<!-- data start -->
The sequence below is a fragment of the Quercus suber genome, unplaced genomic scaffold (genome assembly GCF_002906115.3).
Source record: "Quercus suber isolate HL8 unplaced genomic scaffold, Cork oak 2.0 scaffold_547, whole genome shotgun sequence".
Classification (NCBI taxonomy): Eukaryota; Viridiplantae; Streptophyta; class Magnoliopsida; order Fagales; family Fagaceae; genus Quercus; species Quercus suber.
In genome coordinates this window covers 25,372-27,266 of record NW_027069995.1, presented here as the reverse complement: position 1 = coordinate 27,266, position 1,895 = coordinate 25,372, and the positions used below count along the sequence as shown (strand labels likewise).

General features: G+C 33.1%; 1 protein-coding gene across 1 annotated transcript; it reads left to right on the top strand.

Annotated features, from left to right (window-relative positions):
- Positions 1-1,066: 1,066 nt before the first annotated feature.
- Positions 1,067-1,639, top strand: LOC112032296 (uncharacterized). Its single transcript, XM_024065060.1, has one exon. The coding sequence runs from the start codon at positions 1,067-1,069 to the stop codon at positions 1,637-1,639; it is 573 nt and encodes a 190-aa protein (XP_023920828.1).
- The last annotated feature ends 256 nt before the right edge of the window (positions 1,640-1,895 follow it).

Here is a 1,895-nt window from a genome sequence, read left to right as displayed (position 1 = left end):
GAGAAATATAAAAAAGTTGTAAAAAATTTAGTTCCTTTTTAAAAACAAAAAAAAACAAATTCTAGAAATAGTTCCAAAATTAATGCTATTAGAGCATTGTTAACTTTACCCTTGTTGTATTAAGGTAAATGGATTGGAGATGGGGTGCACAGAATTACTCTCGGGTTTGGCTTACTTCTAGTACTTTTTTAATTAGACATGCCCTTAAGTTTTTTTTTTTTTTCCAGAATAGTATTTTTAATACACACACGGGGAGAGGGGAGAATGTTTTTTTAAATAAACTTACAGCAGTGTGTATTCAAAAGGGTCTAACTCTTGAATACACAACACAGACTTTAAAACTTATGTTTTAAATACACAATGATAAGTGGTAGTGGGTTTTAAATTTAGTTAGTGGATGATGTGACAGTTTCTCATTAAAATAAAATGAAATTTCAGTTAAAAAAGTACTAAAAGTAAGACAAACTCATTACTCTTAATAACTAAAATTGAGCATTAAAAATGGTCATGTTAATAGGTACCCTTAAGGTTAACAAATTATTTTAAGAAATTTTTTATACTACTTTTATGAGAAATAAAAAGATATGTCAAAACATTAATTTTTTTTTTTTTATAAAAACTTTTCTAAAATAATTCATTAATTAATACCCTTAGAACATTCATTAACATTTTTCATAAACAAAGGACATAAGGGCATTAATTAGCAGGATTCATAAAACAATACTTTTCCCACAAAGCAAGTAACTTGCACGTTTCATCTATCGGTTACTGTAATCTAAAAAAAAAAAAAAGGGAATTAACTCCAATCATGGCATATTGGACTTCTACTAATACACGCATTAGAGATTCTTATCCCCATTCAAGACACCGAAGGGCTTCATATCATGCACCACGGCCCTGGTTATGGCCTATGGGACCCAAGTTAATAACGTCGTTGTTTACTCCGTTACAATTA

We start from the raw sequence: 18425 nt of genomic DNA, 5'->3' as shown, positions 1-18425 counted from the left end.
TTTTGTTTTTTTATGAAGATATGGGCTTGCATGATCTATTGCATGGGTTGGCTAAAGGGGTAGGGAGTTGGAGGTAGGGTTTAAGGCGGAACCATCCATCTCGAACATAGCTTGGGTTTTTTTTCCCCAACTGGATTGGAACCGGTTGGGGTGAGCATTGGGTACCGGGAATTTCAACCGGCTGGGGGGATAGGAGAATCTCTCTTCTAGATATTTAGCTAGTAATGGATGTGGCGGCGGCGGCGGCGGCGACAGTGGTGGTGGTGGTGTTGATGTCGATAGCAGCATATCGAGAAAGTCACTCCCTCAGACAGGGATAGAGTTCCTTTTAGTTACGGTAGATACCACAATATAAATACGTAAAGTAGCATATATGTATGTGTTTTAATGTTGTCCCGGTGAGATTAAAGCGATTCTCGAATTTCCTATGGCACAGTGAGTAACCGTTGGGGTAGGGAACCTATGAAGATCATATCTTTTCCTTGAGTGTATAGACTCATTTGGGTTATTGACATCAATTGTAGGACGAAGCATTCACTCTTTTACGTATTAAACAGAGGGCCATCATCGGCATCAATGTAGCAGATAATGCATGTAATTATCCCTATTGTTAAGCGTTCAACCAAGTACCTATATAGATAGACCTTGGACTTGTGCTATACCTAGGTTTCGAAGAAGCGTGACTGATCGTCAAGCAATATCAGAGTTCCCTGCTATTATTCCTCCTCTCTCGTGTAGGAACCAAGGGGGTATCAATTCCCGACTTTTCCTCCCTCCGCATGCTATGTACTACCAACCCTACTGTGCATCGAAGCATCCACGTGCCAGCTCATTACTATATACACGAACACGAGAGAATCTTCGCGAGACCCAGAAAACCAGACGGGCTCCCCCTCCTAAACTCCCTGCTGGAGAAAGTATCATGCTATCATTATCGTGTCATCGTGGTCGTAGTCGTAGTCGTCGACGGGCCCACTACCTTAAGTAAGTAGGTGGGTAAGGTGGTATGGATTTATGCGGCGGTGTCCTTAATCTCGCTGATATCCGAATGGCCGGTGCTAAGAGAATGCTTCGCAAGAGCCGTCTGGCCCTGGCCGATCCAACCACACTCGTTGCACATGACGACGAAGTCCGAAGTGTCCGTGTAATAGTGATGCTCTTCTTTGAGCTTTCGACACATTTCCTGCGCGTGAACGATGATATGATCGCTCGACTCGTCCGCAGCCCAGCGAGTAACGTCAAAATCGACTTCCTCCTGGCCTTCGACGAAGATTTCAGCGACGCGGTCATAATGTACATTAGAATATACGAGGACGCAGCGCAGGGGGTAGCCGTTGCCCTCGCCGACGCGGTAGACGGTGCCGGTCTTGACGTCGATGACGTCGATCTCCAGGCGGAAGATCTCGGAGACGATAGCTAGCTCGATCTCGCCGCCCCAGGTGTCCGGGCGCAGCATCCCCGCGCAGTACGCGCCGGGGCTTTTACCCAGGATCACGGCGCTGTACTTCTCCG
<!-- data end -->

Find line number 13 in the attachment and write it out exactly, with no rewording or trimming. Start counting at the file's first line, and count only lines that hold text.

TTTTGTTTTTTTATGAAGATATGGGCTTGCATGATCTATTGCATGGGTTGGCTAAAGGGGTAGGGAGTTGGAGGTAGGGTTTAAGGCGGAACCATCCATCTCGAACATAGCTTGGGTTTTTTTTCCCCAACTGGATTGGAACCGGTTGGGGTGAGCATTGGGTACCGGGAATTTCAACCGGCTGGGGGGATAGGAGAATCTCTCTTCTAGATATTTAGCTAGTAATGGATGTGGCGGCGGCGGCGGCGGCGACAGTGGTGGTGGTGGTGTTGATGTCGATAGCAGCATATCGAGAAAGTCACTCCCTCAGACAGGGATAGAGTTCCTTTTAGTTACGGTAGATACCACAATATAAATACGTAAAGTAGCATATATGTATGTGTTTTAATGTTGTCCCGGTGAGATTAAAGCGATTCTCGAATTTCCTATGGCACAGTGAGTAACCGTTGGGGTAGGGAACCTATGAAGATCATATCTTTTCCTTGAGTGTATAGACTCATTTGGGTTATTGACATCAATTGTAGGACGAAGCATTCACTCTTTTACGTATTAAACAGAGGGCCATCATCGGCATCAATGTAGCAGATAATGCATGTAATTATCCCTATTGTTAAGCGTTCAACCAAGTACCTATATAGATAGACCTTGGACTTGTGCTATACCTAGGTTTCGAAGAAGCGTGACTGATCGTCAAGCAATATCAGAGTTCCCTGCTATTATTCCTCCTCTCTCGTGTAGGAACCAAGGGGGTATCAATTCCCGACTTTTCCTCCCTCCGCATGCTATGTACTACCAACCCTACTGTGCATCGAAGCATCCACGTGCCAGCTCATTACTATATACACGAACACGAGAGAATCTTCGCGAGACCCAGAAAACCAGACGGGCTCCCCCTCCTAAACTCCCTGCTGGAGAAAGTATCATGCTATCATTATCGTGTCATCGTGGTCGTAGTCGTAGTCGTCGACGGGCCCACTACCTTAAGTAAGTAGGTGGGTAAGGTGGTATGGATTTATGCGGCGGTGTCCTTAATCTCGCTGATATCCGAATGGCCGGTGCTAAGAGAATGCTTCGCAAGAGCCGTCTGGCCCTGGCCGATCCAACCACACTCGTTGCACATGACGACGAAGTCCGAAGTGTCCGTGTAATAGTGATGCTCTTCTTTGAGCTTTCGACACATTTCCTGCGCGTGAACGATGATATGATCGCTCGACTCGTCCGCAGCCCAGCGAGTAACGTCAAAATCGACTTCCTCCTGGCCTTCGACGAAGATTTCAGCGACGCGGTCATAATGTACATTAGAATATACGAGGACGCAGCGCAGGGGGTAGCCGTTGCCCTCGCCGACGCGGTAGACGGTGCCGGTCTTGACGTCGATGACGTCGATCTCCAGGCGGAAGATCTCGGAGACGATAGCTAGCTCGATCTCGCCGCCCCAGGTGTCCGGGCGCAGCATCCCCGCGCAGTACGCGCCGGGGCTTTTACCCAGGATCACGGCGCTGTACTTCTCCG